Farewell 2017

The beginning of each season at the Commonweal, and this one was my sixth, seems a daunting prospect for all of us involved. It means many hours in the theatre, many hours with our heads in scripts, many hours fielding box office phone calls and many days when it does not seem worthwhile. And then the season becomes a whirlwind and comes to a close before we know it. The final week of each season turns into a period of reflection as we realize just how many lives we’ve touched and the great memories made in that process. Without further ado, the highlights of Season 29 for CWL company members.

The Last Two Minutes of the Complete Works                              of Henrik Ibsen

David Hennessey: Sending up 20 years of Ibsenfest with The Last Two Minutes of the Complete Works of Henrik Ibsen, especially using a “death toll” chalk board; outstanding one-actor shows—Lewis Youngren in his apprentice capstone I Am my Own Wife and Brandt Roberts in The Art of the Entertainer at Lanesboro’s St. Mane Theatre; the pinheads lullaby to Merrick as he dies and watching him rise from his deathbed to cross over in The Elephant Man; M’Lynn’s emotional breakdown at the conclusion of Steel Magnolias; Christmas Past in The Trial of Ebenezer Scrooge enjoying herself on the witness stand; winning the Nonprofit Excellence Award from the Minnesota Council of Nonprofits.

Ben Gorman: The whole production of The Elephant Man.

Adrienne Sweeney: The very best thing about this season, for me, is the new patrons I have met that have become friends. Perhaps because I was in 3 of the 5 shows, I feel like I met a lot more folks this year, be they first-timers, new season pass holders or people who attend regularly but I just haven’t had the chance to meet. The conversations I have had at Encore and opening night parties, in the lobby and sometimes even in restaurants and shops, have reminded me that what we do is vital and the human connection is so powerful.

I Am My Own Wife

Philip Muehe: As the director, seeing I Am My Own Wife come together so well. It was a long and intense process, and both Lewis and I were pushed to our limits. But watching that first audience respond so positively was an experience I won’t ever forget. Chatting with people about the show and what it meant to them was so humbling. The fact that opening night was Charlotte’s birthday made it all that much better. Very thankful for the support from our patrons and the entire company!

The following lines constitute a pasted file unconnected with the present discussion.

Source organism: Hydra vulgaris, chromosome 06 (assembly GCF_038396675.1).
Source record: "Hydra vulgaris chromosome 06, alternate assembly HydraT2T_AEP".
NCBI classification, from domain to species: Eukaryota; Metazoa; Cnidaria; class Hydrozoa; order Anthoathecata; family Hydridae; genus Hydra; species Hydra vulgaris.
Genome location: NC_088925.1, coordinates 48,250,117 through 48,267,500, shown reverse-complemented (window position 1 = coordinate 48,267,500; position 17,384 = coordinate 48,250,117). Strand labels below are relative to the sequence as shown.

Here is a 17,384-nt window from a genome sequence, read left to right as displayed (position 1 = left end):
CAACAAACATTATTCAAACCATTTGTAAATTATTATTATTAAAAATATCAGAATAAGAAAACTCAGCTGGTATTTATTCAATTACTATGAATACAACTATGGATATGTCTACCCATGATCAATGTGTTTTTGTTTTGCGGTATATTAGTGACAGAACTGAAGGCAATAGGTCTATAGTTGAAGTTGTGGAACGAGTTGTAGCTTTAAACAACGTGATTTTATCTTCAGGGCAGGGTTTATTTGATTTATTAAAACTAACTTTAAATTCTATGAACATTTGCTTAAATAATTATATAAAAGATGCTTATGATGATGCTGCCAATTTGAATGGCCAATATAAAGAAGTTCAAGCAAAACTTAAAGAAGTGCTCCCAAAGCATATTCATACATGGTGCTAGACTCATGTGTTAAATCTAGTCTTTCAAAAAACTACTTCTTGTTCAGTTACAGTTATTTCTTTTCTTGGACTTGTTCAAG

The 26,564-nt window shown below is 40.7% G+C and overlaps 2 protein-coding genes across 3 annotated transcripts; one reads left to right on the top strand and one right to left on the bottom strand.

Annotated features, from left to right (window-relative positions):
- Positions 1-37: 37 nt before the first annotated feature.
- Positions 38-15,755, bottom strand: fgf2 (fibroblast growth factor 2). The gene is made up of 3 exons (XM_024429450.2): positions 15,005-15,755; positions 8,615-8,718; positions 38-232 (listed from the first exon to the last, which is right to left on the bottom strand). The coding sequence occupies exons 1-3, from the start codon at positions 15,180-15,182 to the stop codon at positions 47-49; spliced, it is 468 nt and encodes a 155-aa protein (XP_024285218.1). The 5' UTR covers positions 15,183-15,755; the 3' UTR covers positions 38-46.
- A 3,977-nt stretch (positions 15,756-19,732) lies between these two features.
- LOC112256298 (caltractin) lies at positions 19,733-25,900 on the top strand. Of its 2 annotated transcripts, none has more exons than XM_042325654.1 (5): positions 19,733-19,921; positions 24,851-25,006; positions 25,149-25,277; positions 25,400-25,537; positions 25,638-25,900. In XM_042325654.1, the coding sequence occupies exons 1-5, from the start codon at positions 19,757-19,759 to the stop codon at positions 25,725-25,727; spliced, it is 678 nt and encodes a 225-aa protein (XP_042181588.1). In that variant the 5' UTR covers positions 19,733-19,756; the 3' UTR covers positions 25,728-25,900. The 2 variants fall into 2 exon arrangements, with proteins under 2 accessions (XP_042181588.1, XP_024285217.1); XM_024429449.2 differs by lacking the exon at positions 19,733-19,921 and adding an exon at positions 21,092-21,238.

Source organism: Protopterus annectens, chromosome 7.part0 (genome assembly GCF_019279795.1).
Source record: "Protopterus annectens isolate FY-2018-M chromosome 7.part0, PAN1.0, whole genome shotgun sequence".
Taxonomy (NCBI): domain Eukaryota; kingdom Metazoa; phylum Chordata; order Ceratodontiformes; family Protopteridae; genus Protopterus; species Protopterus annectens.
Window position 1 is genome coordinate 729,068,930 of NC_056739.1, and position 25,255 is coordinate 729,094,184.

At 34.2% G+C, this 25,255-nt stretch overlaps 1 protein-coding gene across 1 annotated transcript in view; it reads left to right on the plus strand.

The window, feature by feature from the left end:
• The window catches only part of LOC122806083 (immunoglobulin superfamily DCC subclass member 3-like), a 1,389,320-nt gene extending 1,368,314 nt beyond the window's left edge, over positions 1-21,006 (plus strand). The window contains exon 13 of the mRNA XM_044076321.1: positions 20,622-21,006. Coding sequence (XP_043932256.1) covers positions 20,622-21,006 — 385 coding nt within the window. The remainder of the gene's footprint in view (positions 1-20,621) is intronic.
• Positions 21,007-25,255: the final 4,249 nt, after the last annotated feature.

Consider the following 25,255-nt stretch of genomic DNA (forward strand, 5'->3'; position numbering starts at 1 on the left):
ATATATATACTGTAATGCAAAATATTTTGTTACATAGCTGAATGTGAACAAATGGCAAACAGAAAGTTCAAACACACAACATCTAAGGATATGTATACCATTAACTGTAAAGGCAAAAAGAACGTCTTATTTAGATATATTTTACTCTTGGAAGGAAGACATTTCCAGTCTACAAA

Hal Cropp: The amount of use that the typewriter exhibit got after every Ghost-Writer performance. It was terrific to see all the people engaging in real typewriting, especially younger people who didn’t even have a clue what a typewriter was! The four glorious weeks of fun in the rehearsal room getting The Trial of Ebenezer Scrooge on its feet, from Philip Muehe’s mastering gibberish AND drywall stilts to Jeremy van Meter’s discoveries of how to irritate David Hennessey’s Judge to Elizabeth Dunn’s sheer joy as Christmas Past to Eric Lee’s very fey Marley to Ben Gorman’s poker face to Abbie Cathcart’s delightful flirt Harriet Dilber to Megan Hanks’ blithely unaware Bailiff—just a joy everyday!

The cast of When We Dead Awaken, 2017

When We Dead Awaken, 2017

Elizabeth Dunn: Enjoying (and having many successful) student matinees and workshops. Especially our When We Dead Awaken matinee for students from Mayo H.S. Best. Teens. Ever. Second is the ensemble in our production of The Elephant Man. And finally, being a part of the last Ibsen production within the annual commitment.

Megan Hanks:  One of my absolute favorite activities from this year was playing with theatrical masks at company class, or “Playground.” There is so much talent and creativity in this company! It was awesome to see everyone just let loose and go crazy behind the mask.  Although it seemed tedious at the time, looking back I warmly recall searching for the play we’d chose to be our apprentice capstone. I love cold reading scripts out loud, especially with talented and dedicated peers. I love the in-school workshop program offered by the Commonweal as part of education outreach. I had an awesome time visiting schools and work-shopping with hundreds of students! It is so important to keep children and young people excited about theatre, and it was such a joy to have been a part of that this year!